Turmi is a village in the Southern region of Ethiopia. It’s part of the villages in the Omo Valley area, and naturally one of the hardest places to reach. The only public transport comes by way of trucks that you will wait hours to catch. In fact, the transport is so testing, people who live here would rather walk for hours on end than wait for a trucks/bus that may or many not arrive. Home to many of the Hamer people, Turmi has a weekly market on Mondays. One product available at this market is incised gourds, used by local women as shopping basked. Turmi is also notable for its traditional dances and the bull jumping ceremony, when Hamer men jump over bulls to prove their masculinity. My night here was very organic: sleep under the stars with the sounds of a billion shrilling crickets, and hang out in my kanga because Hamer tribes don’t dress much.
The landscape is worth waiting hours for transport to move between villages.
Day break Africa 🙂
These gourds serve as everything from coffee mugs to shopping baskets and storage for eggs.
From Tumri, I went to a friend’s homestead in the village, where there is absolutely no trace of modern life. It remains one of the most amazing experiences of my life.
Turmi at sunset
Street shot, Turmi
The streets of Turmi
Market day fashion…well, a Hamer woman’s every day fashion actually.
I can still smell the fresh air
a typical homestead has several huts and kraals for animals.
Busua on Ghana’s beautiful coastline takes long to get to. But the simplicity of this village and its tourist-free vibe make it a must. Here’s a slice of a part of Ghana that, though overshadowed in stature by Elmina, Kokrobitey and Cape Coast, is one of the best slices the country.
Beach life in Busua.
Da View 🙂
The streets of Busua
The best pan cakes ever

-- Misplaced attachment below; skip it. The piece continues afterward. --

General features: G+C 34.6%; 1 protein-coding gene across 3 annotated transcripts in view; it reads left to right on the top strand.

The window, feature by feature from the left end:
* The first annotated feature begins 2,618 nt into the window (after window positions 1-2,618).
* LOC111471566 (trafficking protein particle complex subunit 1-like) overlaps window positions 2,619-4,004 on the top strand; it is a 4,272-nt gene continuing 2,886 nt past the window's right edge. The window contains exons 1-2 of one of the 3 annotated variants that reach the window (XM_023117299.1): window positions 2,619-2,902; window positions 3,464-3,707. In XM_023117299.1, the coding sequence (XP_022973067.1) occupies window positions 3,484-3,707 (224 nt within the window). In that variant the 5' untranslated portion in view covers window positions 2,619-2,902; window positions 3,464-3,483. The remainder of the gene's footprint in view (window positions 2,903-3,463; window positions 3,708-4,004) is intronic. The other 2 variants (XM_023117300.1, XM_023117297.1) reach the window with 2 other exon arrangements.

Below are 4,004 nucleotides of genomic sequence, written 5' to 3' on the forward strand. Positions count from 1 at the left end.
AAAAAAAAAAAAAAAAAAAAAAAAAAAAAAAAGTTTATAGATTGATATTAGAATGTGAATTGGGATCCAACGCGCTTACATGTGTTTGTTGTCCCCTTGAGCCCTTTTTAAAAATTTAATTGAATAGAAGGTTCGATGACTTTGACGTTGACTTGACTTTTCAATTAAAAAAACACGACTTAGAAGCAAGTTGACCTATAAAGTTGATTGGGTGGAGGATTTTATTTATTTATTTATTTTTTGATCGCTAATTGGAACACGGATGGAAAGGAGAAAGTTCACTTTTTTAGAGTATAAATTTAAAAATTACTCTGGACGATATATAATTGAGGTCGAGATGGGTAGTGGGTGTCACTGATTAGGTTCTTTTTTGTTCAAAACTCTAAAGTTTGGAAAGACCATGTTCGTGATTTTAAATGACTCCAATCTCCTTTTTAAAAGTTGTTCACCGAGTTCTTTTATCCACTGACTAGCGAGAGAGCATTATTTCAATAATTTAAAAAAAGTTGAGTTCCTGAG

Beach life in Busua
Stone is the perfect host.
My kinda bar: simple, cheap and no riff raft.
The seafood is fresh, yummy and cheap.
The streets of Busua
The streets of Busua
Three things make it a blast in Ghana: music, cold star beer and laughter.
Sankore aka Stone’s place: the beer is ice cold, the music is mostly rid dims and the split? Well, I ain’t telling
View from the beach front
Always bound to see a colourful pirogue
Amandla sister: a woman so strong people beg her to take it easy. She is so bold, so determined to live in her power 24/7 that fear means nothing to her. The only thing that matters to an Amandla sister is victory: she will sooner sacrifice her happiness than live without the power that comes with being a self-determing woman with her own damn mid and own damn plans. The original Amandla sisters are women known as Les Amazons. They were an army of 3000 women whose war cry was, “Let the men look after the kids.” They were fearless and fearsome. They would sooner cut off their breasts than lose a battle. And they used to cut off their breasts if the va-va boom slowed down their aim on the battlefield. They are my heroes: fierce African women who took shit from no one. Their ambition came first, their families second and their enemies came in their hands, when their heads were delivered to King Ghezo, of the Kingdom of Dahomey, who insisted on having a female army because they were that fierce. Dahomey is known as Benin today, but there are still traces of the old Kingdom in Abomey, where the Kings’ palaces still stand. These pictures were taken at the remains of the palace. No pictures are allowed inside the Kings’ old stomping ground, where Ghezo’s throne sits on the skulls of four of his greatest enemies. You are not allowed to go to the Kings’ graves on Monday because it’s a market day, and West Africa is not a region that takes protocol lightly.
He of the Amandla sisters.
A modest space for powerful Kings…
The palace is now a UNESCO world heritage site.
The slave coast is a must; but leave your tears at home because no-one here has time to dwell on sadness.
It’s not just Ghana that is mad about beads. But only in Ghana will you find a bead market that has been going strong every Thursday since 1928.
There are beads from around Ghana, Mali, Benin, Senegal, Nigeria and Mauritiana.
The brass bracelets have been in the traders family for generations. They are not for sale. He displays them every market day just so we can all share in his family’s heritage.
Hand made and each as unique as a finger print.
Jinja in Uganda is the adrenalin capital of East Africa. The beautiful village of Bujagali is the heart of it all.
The Nile River
“I can’t think of anything that excites a greater sense of childlike wonder than to be in a country where you are ignorant of almost everything. Suddenly you are five years old again. You can’t read anything, you have only the most rudimentary sense of how things work, you can’t even reliably cross a street without endangering your life. Your whole existence becomes a series of interesting guesses.” ~ Bill Bryson